Hmmm... it looks to me that most of the post here are about a hypothetical situation where a US citizen would erect a BVI company, put the boat in that company, registering it in the BVI, and put it in a marina in the US (or a private dock
behind the house even!). This construction does not make sense.
However, this is a cruisers forum, so I was under the impression that the boat would wander around the world, basically hanging out everywhere incl. (sometimes) the USA. This would not be a problem at all. When you visit
the USA you need to clear in and get a cruising permit
like any other "foreign" flagged boat visiting the US
. The cruising permit
is valid for one year. Only boats that were built in the USA can extend it (indefinitely, see CUSTOMS
DIRECTIVE NO. 3130-006A), all others have to clear out and clear in again (Canada, Mexico
, Bahama's, Bermuda
trips). The cruising permit is federal. It is like your free pass to the individual states as it overrules any state legislation, shielding you from any duties, taxes
I have never seen a marina that charges different rates for different ensigns. So, marina rates will be the same, regardless of where you register the boat. There are no savings in marina fees
when you register in the USA.
It is not strange at all for a US flagged boat to sail in UK waters. The authorities will have no problem with that, and US flagged boats are not rare at all.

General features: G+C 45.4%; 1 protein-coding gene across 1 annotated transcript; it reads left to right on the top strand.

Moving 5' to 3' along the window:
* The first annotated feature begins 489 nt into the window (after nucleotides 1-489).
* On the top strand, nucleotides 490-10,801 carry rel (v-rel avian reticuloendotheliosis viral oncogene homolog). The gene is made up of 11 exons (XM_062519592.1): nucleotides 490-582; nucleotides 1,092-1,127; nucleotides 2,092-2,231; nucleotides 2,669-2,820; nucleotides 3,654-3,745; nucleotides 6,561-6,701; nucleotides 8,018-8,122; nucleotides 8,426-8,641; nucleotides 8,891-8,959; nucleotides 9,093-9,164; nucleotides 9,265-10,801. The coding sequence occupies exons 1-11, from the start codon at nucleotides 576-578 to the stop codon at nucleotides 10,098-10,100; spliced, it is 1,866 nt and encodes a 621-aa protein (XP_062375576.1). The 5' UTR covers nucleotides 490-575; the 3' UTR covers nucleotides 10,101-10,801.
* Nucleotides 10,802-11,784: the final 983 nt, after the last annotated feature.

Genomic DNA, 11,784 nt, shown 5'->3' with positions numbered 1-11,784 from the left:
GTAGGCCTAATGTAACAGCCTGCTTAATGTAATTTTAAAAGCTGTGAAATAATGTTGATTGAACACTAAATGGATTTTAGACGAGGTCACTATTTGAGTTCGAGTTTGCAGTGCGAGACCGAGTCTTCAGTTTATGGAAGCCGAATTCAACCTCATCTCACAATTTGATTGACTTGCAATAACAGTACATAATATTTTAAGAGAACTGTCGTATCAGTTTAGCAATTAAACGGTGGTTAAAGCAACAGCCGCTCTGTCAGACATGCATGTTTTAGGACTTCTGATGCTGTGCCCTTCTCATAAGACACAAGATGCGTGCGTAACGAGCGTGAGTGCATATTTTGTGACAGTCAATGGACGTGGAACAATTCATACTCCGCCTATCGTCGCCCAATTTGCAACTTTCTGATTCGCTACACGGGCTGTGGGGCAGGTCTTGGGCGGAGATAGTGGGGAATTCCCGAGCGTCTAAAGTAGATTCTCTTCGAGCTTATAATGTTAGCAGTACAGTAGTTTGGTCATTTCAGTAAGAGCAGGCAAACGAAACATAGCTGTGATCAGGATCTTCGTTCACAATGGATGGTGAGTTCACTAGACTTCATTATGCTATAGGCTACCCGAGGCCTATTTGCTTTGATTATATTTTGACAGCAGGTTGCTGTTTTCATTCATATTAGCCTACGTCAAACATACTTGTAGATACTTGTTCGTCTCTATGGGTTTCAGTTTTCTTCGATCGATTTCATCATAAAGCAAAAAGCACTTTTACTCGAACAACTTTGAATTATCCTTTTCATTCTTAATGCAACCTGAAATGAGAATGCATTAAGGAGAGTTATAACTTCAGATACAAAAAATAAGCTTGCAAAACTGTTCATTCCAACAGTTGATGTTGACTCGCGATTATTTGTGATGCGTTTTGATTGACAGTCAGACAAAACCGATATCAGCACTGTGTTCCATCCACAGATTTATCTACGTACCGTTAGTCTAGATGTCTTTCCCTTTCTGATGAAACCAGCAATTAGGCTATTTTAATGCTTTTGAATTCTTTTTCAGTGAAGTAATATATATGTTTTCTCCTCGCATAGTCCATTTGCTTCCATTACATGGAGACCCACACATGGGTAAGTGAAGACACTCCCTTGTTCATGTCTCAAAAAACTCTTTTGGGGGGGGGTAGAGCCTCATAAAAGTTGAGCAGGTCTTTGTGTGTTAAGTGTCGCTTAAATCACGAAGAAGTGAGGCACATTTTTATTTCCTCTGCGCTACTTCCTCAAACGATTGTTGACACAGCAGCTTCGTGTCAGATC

You can register your boat in every country that allows non-citizens to own the shares of a local company. Maybe Iran wouldn't want that, there's always exceptions, but it basically is possible everywhere. The reason that most countries are never used for doing this, is because they charge taxes for owning a boat. Bad countries. The list mentioned before are good countries: no tax, not even on any profits that the company makes!
If in the EU, it's not just Jersey that is good for registering a boat. All the channel islands and of course Isle of Man is very popular too. Gibraltar
is becoming a little unstable; it might already be Spanish for all I know ;-)
A BVI flagged & owned boat is completely legal
in EU waters as long as it clears in and stays for the maximum 18 months. It doesn't matter what the nationalities of the crew are, that is something for immigration (might need visa's etc.). The clearing in & out is a customs
procedure. Many Panamanian flagged ships have an EU captain
. Again, the thing is that when you live in the EU and put your BVI flagged boat in your sailing club forever, they are gonna catch up with you some day because that is not legal
I can assure you that foreign flagged boats are not stopped or boarded in US waters when they don't have some sticker that is for US flagged boats only. They do not start jumping up and down when they see a foreign flagged vessel. It's the other way around: you get the nice treatment because you are a visitor. That is anywhere but Miami
(they say but we had no trouble there at all).